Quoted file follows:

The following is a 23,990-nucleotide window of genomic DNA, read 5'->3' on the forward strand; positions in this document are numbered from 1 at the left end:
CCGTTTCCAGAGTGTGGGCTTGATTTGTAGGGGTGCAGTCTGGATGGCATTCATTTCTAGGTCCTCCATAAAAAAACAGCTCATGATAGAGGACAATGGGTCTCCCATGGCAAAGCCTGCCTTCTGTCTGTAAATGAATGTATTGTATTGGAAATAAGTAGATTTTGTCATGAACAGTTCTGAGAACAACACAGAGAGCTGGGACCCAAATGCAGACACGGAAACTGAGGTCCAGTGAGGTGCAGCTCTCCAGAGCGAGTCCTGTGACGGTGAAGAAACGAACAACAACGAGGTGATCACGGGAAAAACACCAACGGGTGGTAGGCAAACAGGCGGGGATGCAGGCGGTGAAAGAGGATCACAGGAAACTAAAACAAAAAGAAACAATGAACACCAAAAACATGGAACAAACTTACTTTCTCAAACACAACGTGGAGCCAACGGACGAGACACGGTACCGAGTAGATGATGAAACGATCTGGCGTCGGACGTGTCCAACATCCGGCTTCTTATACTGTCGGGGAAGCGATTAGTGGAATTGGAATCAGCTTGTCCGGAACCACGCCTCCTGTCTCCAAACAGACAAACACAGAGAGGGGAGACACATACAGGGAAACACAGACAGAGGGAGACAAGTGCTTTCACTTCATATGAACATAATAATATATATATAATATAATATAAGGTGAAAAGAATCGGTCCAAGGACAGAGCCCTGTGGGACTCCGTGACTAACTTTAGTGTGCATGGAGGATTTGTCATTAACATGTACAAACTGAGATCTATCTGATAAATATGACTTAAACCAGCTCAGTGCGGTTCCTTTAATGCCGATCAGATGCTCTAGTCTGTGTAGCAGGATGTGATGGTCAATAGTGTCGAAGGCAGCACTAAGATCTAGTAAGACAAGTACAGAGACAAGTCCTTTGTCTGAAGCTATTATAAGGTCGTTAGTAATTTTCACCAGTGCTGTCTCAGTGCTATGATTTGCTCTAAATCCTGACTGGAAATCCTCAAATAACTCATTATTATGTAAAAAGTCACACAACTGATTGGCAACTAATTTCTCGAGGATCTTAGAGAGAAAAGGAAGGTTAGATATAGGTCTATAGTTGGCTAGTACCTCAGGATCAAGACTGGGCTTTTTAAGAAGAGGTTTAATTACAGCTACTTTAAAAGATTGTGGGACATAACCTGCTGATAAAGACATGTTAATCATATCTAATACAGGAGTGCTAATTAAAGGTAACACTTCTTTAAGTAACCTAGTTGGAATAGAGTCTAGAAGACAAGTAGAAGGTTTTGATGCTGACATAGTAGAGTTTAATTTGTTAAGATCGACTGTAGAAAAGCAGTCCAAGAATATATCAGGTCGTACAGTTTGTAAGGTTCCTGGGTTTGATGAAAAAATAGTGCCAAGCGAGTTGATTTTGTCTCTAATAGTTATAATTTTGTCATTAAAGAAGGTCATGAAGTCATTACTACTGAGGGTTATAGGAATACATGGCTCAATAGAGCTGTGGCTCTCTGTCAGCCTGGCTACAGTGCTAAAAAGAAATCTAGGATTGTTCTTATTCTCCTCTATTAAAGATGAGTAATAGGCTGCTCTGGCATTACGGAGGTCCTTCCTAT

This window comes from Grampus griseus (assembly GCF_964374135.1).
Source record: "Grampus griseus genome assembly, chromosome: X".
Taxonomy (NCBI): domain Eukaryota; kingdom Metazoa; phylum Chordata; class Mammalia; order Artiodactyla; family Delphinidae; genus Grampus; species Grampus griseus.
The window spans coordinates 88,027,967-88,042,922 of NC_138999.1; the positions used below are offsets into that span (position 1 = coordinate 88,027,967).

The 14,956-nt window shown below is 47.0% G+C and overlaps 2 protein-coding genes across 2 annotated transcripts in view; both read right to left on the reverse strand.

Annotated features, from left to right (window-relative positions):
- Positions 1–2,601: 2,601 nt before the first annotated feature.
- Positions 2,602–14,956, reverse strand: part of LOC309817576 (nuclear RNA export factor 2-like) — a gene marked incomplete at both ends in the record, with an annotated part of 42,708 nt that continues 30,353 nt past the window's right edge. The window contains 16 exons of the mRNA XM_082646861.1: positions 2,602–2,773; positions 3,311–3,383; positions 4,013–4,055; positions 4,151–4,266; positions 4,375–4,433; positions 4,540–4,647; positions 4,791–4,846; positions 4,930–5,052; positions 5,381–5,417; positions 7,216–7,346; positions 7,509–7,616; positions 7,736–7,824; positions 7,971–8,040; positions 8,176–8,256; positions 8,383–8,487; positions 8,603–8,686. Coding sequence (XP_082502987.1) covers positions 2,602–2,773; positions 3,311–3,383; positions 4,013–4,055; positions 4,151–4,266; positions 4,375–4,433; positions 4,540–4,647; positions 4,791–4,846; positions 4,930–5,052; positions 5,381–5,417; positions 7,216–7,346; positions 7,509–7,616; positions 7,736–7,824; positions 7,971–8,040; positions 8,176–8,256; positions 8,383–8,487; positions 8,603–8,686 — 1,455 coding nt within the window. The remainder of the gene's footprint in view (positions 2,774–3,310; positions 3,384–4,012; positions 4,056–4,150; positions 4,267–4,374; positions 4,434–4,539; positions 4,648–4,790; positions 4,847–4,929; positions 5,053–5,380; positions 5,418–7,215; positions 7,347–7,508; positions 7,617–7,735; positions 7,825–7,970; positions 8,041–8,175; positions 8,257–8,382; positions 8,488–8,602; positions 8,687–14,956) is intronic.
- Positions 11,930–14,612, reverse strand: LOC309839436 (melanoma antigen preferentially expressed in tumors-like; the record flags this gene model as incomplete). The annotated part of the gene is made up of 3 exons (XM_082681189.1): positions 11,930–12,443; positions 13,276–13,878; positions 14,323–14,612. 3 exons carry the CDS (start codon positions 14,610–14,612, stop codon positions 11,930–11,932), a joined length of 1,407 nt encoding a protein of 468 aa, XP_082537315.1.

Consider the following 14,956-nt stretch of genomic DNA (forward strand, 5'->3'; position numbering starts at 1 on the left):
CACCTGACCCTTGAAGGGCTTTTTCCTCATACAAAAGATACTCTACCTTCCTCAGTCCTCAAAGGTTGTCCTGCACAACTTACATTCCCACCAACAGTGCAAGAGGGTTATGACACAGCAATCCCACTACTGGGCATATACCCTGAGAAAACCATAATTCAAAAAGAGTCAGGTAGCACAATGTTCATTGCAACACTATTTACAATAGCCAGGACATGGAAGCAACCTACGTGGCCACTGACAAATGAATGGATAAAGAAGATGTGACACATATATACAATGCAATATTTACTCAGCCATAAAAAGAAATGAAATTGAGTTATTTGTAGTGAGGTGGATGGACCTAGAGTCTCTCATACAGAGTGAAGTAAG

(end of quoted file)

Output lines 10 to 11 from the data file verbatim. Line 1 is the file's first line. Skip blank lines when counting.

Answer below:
- Positions 2,602–14,956, reverse strand: part of LOC309817576 (nuclear RNA export factor 2-like) — a gene marked incomplete at both ends in the record, with an annotated part of 42,708 nt that continues 30,353 nt past the window's right edge. The window contains 16 exons of the mRNA XM_082646861.1: positions 2,602–2,773; positions 3,311–3,383; positions 4,013–4,055; positions 4,151–4,266; positions 4,375–4,433; positions 4,540–4,647; positions 4,791–4,846; positions 4,930–5,052; positions 5,381–5,417; positions 7,216–7,346; positions 7,509–7,616; positions 7,736–7,824; positions 7,971–8,040; positions 8,176–8,256; positions 8,383–8,487; positions 8,603–8,686. Coding sequence (XP_082502987.1) covers positions 2,602–2,773; positions 3,311–3,383; positions 4,013–4,055; positions 4,151–4,266; positions 4,375–4,433; positions 4,540–4,647; positions 4,791–4,846; positions 4,930–5,052; positions 5,381–5,417; positions 7,216–7,346; positions 7,509–7,616; positions 7,736–7,824; positions 7,971–8,040; positions 8,176–8,256; positions 8,383–8,487; positions 8,603–8,686 — 1,455 coding nt within the window. The remainder of the gene's footprint in view (positions 2,774–3,310; positions 3,384–4,012; positions 4,056–4,150; positions 4,267–4,374; positions 4,434–4,539; positions 4,648–4,790; positions 4,847–4,929; positions 5,053–5,380; positions 5,418–7,215; positions 7,347–7,508; positions 7,617–7,735; positions 7,825–7,970; positions 8,041–8,175; positions 8,257–8,382; positions 8,488–8,602; positions 8,687–14,956) is intronic.
- Positions 11,930–14,612, reverse strand: LOC309839436 (melanoma antigen preferentially expressed in tumors-like; the record flags this gene model as incomplete). The annotated part of the gene is made up of 3 exons (XM_082681189.1): positions 11,930–12,443; positions 13,276–13,878; positions 14,323–14,612. 3 exons carry the CDS (start codon positions 14,610–14,612, stop codon positions 11,930–11,932), a joined length of 1,407 nt encoding a protein of 468 aa, XP_082537315.1.